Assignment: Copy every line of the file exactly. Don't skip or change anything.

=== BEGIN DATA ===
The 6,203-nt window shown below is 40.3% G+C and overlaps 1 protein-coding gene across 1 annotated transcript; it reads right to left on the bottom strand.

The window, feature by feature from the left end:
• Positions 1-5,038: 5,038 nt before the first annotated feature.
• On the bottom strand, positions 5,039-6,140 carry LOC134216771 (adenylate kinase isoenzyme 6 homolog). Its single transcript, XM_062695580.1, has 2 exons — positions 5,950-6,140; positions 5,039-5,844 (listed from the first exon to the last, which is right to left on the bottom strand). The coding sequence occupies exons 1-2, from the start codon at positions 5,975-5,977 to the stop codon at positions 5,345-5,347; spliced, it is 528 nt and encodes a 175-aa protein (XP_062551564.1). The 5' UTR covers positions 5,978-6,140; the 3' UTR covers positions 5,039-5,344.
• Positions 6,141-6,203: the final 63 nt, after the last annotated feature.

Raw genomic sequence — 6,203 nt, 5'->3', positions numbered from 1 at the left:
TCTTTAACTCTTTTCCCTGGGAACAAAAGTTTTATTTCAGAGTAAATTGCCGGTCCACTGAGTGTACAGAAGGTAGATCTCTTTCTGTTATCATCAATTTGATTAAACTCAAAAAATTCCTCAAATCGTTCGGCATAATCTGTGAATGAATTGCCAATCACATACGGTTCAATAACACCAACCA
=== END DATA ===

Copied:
The 6,203-nt window shown below is 40.3% G+C and overlaps 1 protein-coding gene across 1 annotated transcript; it reads right to left on the bottom strand.

The window, feature by feature from the left end:
• Positions 1-5,038: 5,038 nt before the first annotated feature.
• On the bottom strand, positions 5,039-6,140 carry LOC134216771 (adenylate kinase isoenzyme 6 homolog). Its single transcript, XM_062695580.1, has 2 exons — positions 5,950-6,140; positions 5,039-5,844 (listed from the first exon to the last, which is right to left on the bottom strand). The coding sequence occupies exons 1-2, from the start codon at positions 5,975-5,977 to the stop codon at positions 5,345-5,347; spliced, it is 528 nt and encodes a 175-aa protein (XP_062551564.1). The 5' UTR covers positions 5,978-6,140; the 3' UTR covers positions 5,039-5,344.
• Positions 6,141-6,203: the final 63 nt, after the last annotated feature.

Raw genomic sequence — 6,203 nt, 5'->3', positions numbered from 1 at the left:
TCTTTAACTCTTTTCCCTGGGAACAAAAGTTTTATTTCAGAGTAAATTGCCGGTCCACTGAGTGTACAGAAGGTAGATCTCTTTCTGTTATCATCAATTTGATTAAACTCAAAAAATTCCTCAAATCGTTCGGCATAATCTGTGAATGAATTGCCAATCACATACGGTTCAATAACACCAACCA